How to Switch Your Major

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As a college student, your major plays a huge role in your future as well as your personal identity. But what happens if you realize that your major may not be the one for you? The unfortunate truth is people will change their minds about what to study. Switching your major can be a huge decision that affects more than the words on your diploma. However, if you are ready to make the switch, here are six helpful steps on navigating the process.

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Step 1: Talk it out

Changing your major, especially if you are not in your first year, can be an extremely difficult and emotional decision. Often, students will change their major just because of stress or struggling in one class. This is quite common, but do not let your reactions get the better of your educational plan. Instead, talk it out with classmates, parents, advisers, and even counselors. They are there to help you make the right, objective decision for your future.

Step 2: Formulate a Plan

If you talk it through and are still convinced that switching your major is the right choice, begin approaching the change with a thought out plan. First, think about what you want to do instead. Determine if switching your major will allow you to stay in the same program or force you to apply to a different one. Then, map out these decisions and create a systematic list based on your university and school’s rules regarding major changes.

Step 3: Meet with New Major Administrators/Professors

For some universities, you will not be able to declare your major right away. Instead, you will have to go through an application process. If this is required of you or if you are anxious about making the change altogether, set up a time to meet with the new administrators, advisers, or professors of the program. They will most likely ask you about your motivations for changing and will assist you in assessing whether their program is right for you based on your needs and plans.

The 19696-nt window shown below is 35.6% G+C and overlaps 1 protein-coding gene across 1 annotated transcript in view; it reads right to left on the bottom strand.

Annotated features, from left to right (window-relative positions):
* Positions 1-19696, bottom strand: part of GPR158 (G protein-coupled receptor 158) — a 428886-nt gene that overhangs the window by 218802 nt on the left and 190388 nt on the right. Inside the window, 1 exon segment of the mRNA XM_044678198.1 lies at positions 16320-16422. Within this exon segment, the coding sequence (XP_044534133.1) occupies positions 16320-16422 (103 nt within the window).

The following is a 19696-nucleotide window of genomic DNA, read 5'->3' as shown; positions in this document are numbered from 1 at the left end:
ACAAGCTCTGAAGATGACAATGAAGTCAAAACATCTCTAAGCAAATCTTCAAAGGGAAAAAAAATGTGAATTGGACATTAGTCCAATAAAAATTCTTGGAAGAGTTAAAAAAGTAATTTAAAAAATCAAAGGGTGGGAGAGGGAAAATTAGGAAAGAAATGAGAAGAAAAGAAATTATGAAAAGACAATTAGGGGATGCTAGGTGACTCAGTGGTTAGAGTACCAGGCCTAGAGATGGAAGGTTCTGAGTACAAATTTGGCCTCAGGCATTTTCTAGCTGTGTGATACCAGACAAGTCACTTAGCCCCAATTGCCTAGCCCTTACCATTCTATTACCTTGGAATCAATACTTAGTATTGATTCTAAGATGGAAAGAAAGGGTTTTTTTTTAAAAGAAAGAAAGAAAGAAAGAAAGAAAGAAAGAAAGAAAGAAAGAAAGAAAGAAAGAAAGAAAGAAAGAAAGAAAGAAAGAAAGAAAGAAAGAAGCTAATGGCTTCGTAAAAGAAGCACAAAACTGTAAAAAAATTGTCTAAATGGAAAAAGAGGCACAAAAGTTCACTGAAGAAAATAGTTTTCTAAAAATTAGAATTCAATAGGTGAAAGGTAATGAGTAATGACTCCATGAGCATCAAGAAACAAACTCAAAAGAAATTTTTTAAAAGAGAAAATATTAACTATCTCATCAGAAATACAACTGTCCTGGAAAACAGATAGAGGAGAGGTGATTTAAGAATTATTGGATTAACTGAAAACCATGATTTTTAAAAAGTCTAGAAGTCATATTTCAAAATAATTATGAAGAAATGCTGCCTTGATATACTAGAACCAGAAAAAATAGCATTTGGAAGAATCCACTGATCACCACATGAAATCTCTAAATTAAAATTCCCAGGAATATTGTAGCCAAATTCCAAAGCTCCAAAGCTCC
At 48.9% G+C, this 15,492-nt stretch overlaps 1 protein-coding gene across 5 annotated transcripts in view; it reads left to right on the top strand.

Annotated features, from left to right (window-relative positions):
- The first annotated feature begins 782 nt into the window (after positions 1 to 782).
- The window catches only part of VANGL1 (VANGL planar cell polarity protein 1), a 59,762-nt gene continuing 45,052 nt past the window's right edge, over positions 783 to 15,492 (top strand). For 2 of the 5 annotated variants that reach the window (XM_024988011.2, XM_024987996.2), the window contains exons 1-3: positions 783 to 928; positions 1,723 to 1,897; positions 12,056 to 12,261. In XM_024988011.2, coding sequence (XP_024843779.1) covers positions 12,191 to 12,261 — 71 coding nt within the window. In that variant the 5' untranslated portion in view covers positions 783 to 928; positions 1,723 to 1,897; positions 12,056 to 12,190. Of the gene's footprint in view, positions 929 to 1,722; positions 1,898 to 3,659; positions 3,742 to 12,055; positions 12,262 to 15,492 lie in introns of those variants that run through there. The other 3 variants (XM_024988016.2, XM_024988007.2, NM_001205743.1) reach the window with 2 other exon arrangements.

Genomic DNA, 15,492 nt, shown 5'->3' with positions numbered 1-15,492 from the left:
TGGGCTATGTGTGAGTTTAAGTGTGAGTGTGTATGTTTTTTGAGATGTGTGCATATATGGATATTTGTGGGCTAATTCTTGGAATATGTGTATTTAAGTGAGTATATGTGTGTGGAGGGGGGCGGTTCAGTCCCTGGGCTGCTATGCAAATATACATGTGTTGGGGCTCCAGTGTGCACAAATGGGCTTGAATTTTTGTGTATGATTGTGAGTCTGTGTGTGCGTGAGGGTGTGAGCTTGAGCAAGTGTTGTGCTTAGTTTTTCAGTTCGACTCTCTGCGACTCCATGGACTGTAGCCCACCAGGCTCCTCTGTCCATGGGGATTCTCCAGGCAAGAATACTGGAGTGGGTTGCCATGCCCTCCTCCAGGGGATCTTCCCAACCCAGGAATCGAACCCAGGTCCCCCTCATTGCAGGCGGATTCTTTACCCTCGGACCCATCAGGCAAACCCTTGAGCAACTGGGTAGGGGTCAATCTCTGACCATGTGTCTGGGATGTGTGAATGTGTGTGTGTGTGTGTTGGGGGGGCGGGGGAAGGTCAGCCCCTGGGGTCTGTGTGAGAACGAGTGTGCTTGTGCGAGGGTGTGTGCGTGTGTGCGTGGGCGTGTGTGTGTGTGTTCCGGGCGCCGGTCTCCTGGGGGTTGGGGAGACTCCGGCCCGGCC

Step 4: Check On Deadlines

One of the biggest mistakes students make in switching their majors is missing important deadlines. This includes changing, adding, and dropping courses. While you should most likely make the decision to switch majors at the beginning of a new term, you may have the opportunity to switch or take a short break mid-term without penalty. Look up your registrar’s office website or calendar to be sure you will fall within those deadlines.

Step 5: Know the Consequences

Be honest with yourself. If you plan to switch to an entirely different field, be sure that you know your change may affect when you graduate and/or extend your time as a student because of unusable credits. Knowing the consequences of your major switch is important before declaring your change.

Step 6: Explore Other Options

There are always alternatives to switching majors. For one, you could receive a certificate in your desired school or even enroll in a minor program. Many students do not realize that they could receive a minor or certificate for their old major if they apply for it! Other options include performing an internship in your new major’s field or delaying decisions until the summer when it is easier to make up credits.

Switching majors can be exciting, scary, and nerve-wracking all at the same time. Before you jump, sit down with your family and trusted advisers to weigh the pros and cons. Once you have a plan in place and are sure of your switch, declaring a new major can be a great way to get you started on a new academic path.

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Katherine Carpenter

Katherine Carpenter

Hi I'm Katherine! I love DIY projects, especially ones that I can use to make my dorm room pop! My favorite flavor of ice cream is mint chocolate chip, especially when it's on a cone. I love hanging out with my sorority sisters and giving back to the community. Always remember to live, laugh and love!